Tell us about the Turing’s data-centric engineering programme
The data-centric engineering (DCE) programme was launched in 2015 as a partnership between the newly-established Turing and the Lloyd’s Register Foundation, with an initial investment of £10M. I joined as Programme Director in early 2016, and the programme has since leveraged more than £70M of funding, establishing a new discipline with its own international journal, master’s and PhD programmes around the world, and DCE centres in places as far-flung as Sydney (Australia) and Lappeenranta (Finland).
What gets you excited about data-centric engineering?
DCE cuts across a huge variety of fields, from agriculture to aerospace; construction to climate; medical to maritime engineering. This is all underpinned by the innovative collection of data at multiple scales, in multiple forms and volumes. Coupling this with the growth of high-performance distributed computing, what once seemed like unreasonably ambitious goals (such as operational digital twins of cities, regions, factories, organisations and supply chains) are now well within our grasp.
How would you describe the global impact of data-centric engineering so far?
There’s been a global recognition that we’re going through a step change in every single aspect of engineering regarding data and its potential to address societal crises. Engineering has always been data-centric, going as far back as the Victorian age when Lord Kelvin is paraphrased as saying “to improve something we first need to measure it”. But our ability to measure and gather data is now at scales that were unimaginable even a decade ago, and this growth and capability are not abating.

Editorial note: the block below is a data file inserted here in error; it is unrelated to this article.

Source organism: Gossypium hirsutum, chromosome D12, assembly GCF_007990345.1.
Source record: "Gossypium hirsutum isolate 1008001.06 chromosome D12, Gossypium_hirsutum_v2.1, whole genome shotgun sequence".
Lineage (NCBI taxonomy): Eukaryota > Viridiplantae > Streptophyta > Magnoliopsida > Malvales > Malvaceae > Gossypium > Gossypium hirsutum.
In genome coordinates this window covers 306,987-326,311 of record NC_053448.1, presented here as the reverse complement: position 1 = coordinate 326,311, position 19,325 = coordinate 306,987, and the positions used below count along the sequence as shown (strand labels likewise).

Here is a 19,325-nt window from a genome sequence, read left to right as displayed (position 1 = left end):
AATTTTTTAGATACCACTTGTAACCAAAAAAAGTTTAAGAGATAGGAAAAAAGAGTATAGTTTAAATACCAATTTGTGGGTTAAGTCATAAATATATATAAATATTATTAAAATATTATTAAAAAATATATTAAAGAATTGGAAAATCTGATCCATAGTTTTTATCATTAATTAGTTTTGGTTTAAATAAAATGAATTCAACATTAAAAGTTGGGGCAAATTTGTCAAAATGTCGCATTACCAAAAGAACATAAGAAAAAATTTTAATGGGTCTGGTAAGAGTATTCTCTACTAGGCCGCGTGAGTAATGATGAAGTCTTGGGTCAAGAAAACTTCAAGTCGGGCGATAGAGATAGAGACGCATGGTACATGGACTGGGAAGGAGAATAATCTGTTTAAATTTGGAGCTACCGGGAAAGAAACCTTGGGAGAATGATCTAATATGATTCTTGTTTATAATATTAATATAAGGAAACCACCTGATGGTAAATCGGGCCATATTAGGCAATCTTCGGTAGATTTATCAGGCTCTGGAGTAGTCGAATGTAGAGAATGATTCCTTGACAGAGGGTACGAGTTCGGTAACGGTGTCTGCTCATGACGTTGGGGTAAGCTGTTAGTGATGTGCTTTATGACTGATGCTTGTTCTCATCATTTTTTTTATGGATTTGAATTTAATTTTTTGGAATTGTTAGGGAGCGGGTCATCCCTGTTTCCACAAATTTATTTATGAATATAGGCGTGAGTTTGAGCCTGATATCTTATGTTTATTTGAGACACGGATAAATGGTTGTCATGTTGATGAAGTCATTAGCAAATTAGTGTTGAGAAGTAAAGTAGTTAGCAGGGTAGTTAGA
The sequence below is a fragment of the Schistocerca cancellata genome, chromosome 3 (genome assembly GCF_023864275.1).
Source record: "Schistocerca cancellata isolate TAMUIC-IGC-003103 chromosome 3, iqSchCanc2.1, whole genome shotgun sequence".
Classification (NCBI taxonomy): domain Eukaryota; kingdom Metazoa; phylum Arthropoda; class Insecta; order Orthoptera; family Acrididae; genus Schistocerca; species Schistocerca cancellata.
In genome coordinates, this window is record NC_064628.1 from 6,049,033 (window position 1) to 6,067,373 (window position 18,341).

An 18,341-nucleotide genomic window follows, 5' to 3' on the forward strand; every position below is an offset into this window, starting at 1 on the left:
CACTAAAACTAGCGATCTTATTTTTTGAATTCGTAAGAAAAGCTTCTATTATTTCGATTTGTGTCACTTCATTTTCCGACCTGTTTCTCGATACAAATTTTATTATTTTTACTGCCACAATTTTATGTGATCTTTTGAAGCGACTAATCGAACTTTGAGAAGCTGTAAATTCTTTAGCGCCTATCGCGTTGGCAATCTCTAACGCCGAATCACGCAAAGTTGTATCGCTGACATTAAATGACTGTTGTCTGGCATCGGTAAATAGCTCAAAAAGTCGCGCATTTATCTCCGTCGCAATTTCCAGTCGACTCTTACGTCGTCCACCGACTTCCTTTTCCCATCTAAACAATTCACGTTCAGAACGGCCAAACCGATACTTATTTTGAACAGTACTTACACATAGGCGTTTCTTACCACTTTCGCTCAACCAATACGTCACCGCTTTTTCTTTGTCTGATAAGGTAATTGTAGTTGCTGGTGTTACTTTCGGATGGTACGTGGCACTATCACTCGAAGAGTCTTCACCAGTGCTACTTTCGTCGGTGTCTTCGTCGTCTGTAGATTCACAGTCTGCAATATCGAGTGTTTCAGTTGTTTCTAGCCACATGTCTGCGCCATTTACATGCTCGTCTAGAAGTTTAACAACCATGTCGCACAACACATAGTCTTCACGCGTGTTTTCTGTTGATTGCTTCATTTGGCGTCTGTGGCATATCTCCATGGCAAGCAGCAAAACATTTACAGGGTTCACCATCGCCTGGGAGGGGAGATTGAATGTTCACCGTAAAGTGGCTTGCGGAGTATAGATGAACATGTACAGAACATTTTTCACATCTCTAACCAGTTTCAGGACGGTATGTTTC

What societal challenges can data-centric engineering help with?
The impact of climate change on our critical infrastructure is accelerating. We’re seeing advancing erosion of foundations of structures such as bridges, buildings, tunnels and wind turbines, because they are operating in environmental conditions for which they were not designed. Digital twins will play an essential role in delivering more resilient and robust infrastructure. Our DCE partner the Cambridge Centre for Smart Infrastructure and Construction is leading the way in this regard.
The supply and safety of food is also something that we can no longer take for granted, and the underground farm being developed by researchers led by DCE Group Leader Ruchi Choudhary is a good example of how DCE can help us to tackle this challenge.
What is the aim of the upcoming DCEng Summit?
The DCEng Summit will bring together world-leading thinkers to explore the broader implications and opportunities that arise when taking a data-centric perspective on an engineered world. We’ll be joined by pioneering engineers including Lord Robert Mair and Jennifer Schooling; data science leaders like Sir Adrian Smith and Sir Ian Diamond; and web trailblazers such as Dame Wendy Hall, Vint Cerf and Sir Nigel Shadbolt.
The organising team have created a programme that will be exciting, illuminating and inspiring. I can’t wait.
Finally, when not working what can you be found doing?
You will invariably catch me in Lycra cycling myself to exhaustion (although I claim this gives me time to think deeply), as well as looking after my three cats, and enjoying fine dining. I have exhausted all 2 and 3 Michelin-starred restaurants in the British Isles, and often (pre-pandemic) had to nip across to France, Italy and Spain to satisfy this pastime.